The rise and growth of All India Kisan Sabha
Discontentment among peasants was inevitably endemic in the twentieth century. As a result, a number of agrarian uprisings took place either to change the system, which the peasants thought to be exploitative, or to seek redress for particular grievances without necessarily aiming at overthrowing the system. The resistance movement-violent or non violent, organised or spasmodic, pre-political or political, tended to be directed against the immediate oppressors like the zamindars, taluqdars, moneylenders and the government officials, with the aim of achieving emancipation from all kinds of social, political and economic oppression.
The peasant uprisings of the 20th century was successfully in overcoming the weaknesses of the 19th century struggles, as it was merged with general anti-impearlist discontent. Some of the agrarian movements were led by nationalist parties like the Congress or its regional outfits and the Communists. The Kheda, Champaran, Bardoli, Oudh and Lagaan movements were led by the Congress along with its regional peasant organisations like the Kisan Sabha, the Akhil Bhartiya Charkha Sangh etc., whereas the Tibhaga, Bakhasht, Tanka, Adhya and the Muja movements were conducted by the Communists.
The Indian National Congress under Gandhi, was perceived as a great helper of the peasantry and it gained popularity due to its propeasant propaganda, yet it failed to appease the peasantry completely, as it was very careful not to alienate one element (the landed aristocracy) while doing something for the another (the peasantry). Once the Congress was in power (1937) it became extremely cautious and did nothing much for the poor peasants or those who had no occupancy rights.
The Kisan Sabha movement started in Bihar under the leadership of Sahajanand Saraswati who had formed in 1929 the Bihar Provincial Kisan Sabha (BPKS) in order to mobilise peasant grievances against the zamindari attacks on their occupancy rights, and thus sparking the farmers’ movements in India.
Gradually the peasant movement intensified and spread across the rest of India. The formation of Congress Socialist Party (CSP) in 1934 helped the Communists to work together with the Indian National Congress, however temporarily, then in April 1935, noted peasant leaders N. G. Ranga and E. M. S. Namboodiripad, then secretary and joint secretary respectively of South Indian Federation of Peasants and Agricultural Labour, suggested the formation of an all-India farmers body, and soon all these radical developments culminated in the formation of the All India Kisan Sabha (AIKS) at the Lucknow session of the Indian National Congress on 11 April 1936 with Saraswati elected as its first President, and it involved people such as Ranga, Namboodiripad, Karyanand Sharma, Yamuna Karjee, Yadunandan (Jadunandan) Sharma, Rahul Sankrityayan, P. Sundarayya, Ram Manohar Lohia, Jayaprakash Narayan, Acharya Narendra Dev and Bankim Mukherjee. The Kisan Manifesto released in August 1936, demanded abolition of the zamindari system and cancellation of rural debts, and in October 1937, it adopted red flag as its banner. Soon, its leaders became increasingly distant with Congress, and repeatedly came in confrontation with Congress governments, in Bihar and United Province.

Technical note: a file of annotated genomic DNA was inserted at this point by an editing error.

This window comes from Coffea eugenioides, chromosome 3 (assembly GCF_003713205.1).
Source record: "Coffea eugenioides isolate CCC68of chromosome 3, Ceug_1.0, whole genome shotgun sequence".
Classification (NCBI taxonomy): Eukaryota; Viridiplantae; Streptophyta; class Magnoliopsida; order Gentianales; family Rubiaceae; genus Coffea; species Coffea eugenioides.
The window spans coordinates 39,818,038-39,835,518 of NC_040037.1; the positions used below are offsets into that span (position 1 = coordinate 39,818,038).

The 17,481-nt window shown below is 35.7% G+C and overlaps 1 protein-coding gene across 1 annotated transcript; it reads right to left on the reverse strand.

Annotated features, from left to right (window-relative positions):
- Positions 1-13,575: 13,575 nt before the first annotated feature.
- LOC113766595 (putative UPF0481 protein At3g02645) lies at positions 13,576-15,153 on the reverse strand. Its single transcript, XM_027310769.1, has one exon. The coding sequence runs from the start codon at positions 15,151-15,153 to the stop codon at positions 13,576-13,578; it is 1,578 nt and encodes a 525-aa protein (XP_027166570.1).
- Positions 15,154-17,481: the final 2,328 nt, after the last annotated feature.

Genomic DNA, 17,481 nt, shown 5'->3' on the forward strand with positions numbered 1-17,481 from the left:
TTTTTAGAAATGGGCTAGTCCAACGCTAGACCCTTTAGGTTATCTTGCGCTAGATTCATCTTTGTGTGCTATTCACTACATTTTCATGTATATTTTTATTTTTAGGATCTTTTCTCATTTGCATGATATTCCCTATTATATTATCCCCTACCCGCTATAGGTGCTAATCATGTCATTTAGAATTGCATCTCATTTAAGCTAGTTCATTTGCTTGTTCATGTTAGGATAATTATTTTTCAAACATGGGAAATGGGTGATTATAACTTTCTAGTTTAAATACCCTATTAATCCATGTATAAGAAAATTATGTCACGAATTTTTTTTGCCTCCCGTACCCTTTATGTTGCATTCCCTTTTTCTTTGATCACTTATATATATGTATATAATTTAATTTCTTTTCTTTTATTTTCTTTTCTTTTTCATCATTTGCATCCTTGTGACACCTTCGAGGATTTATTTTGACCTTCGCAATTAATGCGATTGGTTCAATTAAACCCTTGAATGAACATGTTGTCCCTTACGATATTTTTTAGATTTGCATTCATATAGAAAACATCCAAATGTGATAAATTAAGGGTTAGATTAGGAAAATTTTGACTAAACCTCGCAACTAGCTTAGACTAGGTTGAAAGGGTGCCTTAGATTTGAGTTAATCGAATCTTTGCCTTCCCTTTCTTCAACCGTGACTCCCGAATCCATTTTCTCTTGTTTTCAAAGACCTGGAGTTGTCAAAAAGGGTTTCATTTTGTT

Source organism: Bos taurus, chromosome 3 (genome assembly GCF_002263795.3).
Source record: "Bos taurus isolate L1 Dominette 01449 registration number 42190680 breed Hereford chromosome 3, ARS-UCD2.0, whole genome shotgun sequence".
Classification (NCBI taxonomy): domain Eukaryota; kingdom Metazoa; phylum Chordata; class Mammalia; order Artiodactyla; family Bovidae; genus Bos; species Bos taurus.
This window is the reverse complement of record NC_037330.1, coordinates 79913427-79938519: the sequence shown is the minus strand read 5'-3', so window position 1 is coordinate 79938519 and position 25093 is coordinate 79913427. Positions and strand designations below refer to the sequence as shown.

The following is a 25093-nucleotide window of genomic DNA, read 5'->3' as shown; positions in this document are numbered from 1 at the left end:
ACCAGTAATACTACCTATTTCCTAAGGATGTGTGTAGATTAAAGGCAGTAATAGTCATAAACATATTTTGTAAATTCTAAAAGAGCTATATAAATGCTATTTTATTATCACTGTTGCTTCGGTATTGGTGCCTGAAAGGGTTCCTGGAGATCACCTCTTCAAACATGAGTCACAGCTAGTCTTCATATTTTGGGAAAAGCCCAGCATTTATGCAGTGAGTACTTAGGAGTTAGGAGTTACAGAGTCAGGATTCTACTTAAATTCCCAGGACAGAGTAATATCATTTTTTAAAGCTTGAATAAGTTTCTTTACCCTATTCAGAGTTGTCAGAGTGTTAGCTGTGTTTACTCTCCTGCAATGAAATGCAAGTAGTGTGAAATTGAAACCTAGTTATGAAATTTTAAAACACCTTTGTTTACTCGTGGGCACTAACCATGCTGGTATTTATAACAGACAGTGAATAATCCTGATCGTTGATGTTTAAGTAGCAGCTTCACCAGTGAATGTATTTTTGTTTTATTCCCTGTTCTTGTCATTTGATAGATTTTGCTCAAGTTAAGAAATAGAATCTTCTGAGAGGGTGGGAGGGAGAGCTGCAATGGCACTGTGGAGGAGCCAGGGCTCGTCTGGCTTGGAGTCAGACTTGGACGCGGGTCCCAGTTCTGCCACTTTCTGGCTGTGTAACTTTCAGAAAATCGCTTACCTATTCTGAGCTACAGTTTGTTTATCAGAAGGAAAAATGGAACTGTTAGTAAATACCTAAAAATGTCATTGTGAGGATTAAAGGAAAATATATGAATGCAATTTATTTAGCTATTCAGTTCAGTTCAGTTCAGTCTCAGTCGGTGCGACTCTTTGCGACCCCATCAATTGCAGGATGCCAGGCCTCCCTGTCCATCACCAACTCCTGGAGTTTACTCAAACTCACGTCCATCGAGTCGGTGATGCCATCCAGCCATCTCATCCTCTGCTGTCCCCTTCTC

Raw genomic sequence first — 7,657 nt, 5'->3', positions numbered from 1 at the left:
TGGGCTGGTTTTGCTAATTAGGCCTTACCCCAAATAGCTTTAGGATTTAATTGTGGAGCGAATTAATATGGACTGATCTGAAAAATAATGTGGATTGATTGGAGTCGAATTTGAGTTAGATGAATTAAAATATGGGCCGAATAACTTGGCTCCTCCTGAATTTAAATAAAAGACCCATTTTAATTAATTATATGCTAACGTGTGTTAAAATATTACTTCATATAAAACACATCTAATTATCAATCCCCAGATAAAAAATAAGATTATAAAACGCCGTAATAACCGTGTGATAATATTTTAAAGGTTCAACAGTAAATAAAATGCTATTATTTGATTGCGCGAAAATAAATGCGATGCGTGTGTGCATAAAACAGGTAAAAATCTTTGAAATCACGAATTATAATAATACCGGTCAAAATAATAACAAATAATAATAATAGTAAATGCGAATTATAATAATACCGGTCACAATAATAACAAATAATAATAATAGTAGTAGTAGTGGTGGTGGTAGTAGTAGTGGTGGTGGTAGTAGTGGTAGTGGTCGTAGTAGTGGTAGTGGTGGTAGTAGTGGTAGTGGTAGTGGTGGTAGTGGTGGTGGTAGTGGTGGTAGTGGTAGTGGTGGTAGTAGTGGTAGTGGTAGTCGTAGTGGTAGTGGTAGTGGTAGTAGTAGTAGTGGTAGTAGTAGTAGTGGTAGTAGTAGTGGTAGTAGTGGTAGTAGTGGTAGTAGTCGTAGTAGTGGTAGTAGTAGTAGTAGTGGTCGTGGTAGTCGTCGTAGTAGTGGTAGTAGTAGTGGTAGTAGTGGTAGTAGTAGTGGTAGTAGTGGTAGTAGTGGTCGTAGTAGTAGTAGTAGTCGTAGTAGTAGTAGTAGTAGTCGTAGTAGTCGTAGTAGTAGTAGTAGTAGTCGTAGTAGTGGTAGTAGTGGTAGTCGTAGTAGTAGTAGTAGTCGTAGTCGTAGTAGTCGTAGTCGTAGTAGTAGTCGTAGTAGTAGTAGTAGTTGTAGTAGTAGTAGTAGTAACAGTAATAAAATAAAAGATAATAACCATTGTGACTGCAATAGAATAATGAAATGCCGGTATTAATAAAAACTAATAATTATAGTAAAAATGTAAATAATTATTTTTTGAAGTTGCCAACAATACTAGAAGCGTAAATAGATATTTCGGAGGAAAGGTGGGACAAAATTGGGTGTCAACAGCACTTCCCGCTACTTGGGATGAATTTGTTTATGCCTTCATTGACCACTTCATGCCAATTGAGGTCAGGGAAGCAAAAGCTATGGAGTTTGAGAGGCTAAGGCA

Champaran, Swamiji followed in his path and agitated for the economic rights of the masses. He united people in Bihar against the British and strengthened the Non-Cooperation Movement. He also played a modernizing role in socio-cultural traditions. With Sardar Patel, he addressed many kisan sabhas in Bihar and advocated for their rights. The waiving of farmers’ loans and the ensuring of farmers’ income, issues that are still relevant today, were his main concerns and he is widely remembered as the founder of the All India Kisan Sabha.
In the subsequent years, the movement was increasingly dominated by Socialists and Communists as it moved away from the Congress, by 1938 Haripura session of the Congress, under the presidency of Netaji Subhas Chandra Bose, the rift became evident, and by May 1942, the Communist Party of India, which was finally legalised by then government in July 1942, had taken over AIKS, all across India including Bengal where its membership grew considerably. It took on the Communist party’s line of People’s War, and stayed away from the Quit India Movement, which started in August 1942, though this also meant its losing its popular base. Many of its members defied party orders and joined the movement, and prominent members like Ranga, Indulal Yagnik and Saraswati soon left the organisation, which increasing found it difficult to approach the peasants without the watered-down approach of pro-British and pro-war, and increasing its pro-nationalist agenda, much to the dismay of the British Raj which always thought the Communists would help them in countering the nationalist movement.
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